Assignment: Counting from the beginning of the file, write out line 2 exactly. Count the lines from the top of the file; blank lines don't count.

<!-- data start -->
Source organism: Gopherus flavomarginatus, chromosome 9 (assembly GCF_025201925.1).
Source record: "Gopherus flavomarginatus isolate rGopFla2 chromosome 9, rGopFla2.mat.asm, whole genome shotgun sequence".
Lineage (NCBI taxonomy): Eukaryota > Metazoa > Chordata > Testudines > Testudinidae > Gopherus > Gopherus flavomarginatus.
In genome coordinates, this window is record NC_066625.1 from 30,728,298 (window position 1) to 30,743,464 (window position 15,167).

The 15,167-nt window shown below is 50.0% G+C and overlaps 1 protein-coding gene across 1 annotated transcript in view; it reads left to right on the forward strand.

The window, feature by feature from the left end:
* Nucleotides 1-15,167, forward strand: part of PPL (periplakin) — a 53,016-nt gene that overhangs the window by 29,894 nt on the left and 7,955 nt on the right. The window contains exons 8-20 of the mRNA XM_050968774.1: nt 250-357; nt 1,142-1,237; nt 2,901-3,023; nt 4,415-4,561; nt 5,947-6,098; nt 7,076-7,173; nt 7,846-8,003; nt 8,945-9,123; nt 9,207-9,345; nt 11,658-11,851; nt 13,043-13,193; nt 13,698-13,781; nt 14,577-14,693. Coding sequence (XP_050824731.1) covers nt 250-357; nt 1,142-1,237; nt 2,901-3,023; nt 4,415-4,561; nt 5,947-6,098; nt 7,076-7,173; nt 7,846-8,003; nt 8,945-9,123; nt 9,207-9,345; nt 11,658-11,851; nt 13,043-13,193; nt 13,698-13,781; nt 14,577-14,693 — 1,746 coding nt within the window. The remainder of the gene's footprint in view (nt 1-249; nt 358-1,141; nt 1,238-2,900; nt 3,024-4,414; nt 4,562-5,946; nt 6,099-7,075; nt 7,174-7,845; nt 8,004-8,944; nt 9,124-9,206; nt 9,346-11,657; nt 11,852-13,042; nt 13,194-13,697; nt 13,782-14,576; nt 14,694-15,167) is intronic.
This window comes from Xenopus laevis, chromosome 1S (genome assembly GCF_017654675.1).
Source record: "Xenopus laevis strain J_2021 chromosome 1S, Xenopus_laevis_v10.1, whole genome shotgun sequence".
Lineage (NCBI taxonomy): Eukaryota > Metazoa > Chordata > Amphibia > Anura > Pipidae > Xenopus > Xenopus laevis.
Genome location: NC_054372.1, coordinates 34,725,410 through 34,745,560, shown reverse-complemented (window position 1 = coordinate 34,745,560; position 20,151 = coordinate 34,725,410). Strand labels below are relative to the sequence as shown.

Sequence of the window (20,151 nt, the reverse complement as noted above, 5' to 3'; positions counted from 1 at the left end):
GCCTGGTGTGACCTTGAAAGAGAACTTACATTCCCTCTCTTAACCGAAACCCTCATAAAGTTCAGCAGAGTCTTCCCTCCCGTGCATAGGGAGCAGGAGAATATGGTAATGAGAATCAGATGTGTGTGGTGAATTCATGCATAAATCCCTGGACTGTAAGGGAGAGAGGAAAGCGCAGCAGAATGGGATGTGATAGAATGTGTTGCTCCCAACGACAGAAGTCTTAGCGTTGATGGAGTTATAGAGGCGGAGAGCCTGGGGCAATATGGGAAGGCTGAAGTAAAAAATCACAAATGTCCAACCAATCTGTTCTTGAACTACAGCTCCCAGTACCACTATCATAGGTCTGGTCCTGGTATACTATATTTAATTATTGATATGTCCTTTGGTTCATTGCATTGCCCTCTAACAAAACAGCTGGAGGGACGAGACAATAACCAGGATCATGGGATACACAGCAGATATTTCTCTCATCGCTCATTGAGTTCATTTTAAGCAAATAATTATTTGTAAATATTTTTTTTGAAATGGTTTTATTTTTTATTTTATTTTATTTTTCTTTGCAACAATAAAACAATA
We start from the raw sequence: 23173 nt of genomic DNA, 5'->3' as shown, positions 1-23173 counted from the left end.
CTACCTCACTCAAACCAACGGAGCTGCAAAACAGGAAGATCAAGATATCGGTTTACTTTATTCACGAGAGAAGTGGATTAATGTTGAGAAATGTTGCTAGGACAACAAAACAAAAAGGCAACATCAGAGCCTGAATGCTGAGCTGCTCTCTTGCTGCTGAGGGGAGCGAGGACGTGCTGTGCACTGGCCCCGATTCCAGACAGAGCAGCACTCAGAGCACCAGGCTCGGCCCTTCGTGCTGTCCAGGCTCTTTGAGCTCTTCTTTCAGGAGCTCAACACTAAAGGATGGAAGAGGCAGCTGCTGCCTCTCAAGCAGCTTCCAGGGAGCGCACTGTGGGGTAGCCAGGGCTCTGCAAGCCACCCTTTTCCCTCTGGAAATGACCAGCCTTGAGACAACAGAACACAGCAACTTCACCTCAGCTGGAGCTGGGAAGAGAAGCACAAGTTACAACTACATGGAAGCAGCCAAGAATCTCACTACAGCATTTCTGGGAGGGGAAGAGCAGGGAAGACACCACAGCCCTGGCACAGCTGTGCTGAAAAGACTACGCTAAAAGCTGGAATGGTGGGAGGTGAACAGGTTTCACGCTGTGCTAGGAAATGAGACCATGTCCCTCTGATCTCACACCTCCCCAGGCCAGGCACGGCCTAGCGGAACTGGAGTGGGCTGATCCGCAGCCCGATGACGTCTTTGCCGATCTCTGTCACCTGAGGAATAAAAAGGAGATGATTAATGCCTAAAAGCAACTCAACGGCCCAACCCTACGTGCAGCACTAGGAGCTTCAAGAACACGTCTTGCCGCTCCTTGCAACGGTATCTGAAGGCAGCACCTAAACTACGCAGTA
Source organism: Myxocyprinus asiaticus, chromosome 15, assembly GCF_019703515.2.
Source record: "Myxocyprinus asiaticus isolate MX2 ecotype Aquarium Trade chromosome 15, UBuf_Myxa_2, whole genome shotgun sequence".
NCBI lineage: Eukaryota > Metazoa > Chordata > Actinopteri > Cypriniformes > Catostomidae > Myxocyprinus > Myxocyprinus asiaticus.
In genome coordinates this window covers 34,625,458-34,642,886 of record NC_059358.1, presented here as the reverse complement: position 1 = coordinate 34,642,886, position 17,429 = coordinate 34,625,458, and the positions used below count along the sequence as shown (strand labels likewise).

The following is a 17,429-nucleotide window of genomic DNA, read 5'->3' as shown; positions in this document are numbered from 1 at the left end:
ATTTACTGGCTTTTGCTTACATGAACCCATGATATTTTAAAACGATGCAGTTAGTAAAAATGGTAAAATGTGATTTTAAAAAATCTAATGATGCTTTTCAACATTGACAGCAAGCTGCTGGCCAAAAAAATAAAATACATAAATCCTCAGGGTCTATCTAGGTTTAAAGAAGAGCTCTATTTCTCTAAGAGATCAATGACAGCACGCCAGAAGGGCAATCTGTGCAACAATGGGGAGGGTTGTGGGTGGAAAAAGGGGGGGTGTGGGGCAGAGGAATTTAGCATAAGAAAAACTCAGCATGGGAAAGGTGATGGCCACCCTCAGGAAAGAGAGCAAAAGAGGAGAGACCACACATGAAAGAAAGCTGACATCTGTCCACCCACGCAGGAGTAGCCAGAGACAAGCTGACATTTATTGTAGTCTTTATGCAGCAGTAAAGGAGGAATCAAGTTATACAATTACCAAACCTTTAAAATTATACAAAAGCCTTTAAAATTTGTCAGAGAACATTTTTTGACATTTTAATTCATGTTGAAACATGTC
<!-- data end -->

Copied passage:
Source record: "Gopherus flavomarginatus isolate rGopFla2 chromosome 9, rGopFla2.mat.asm, whole genome shotgun sequence".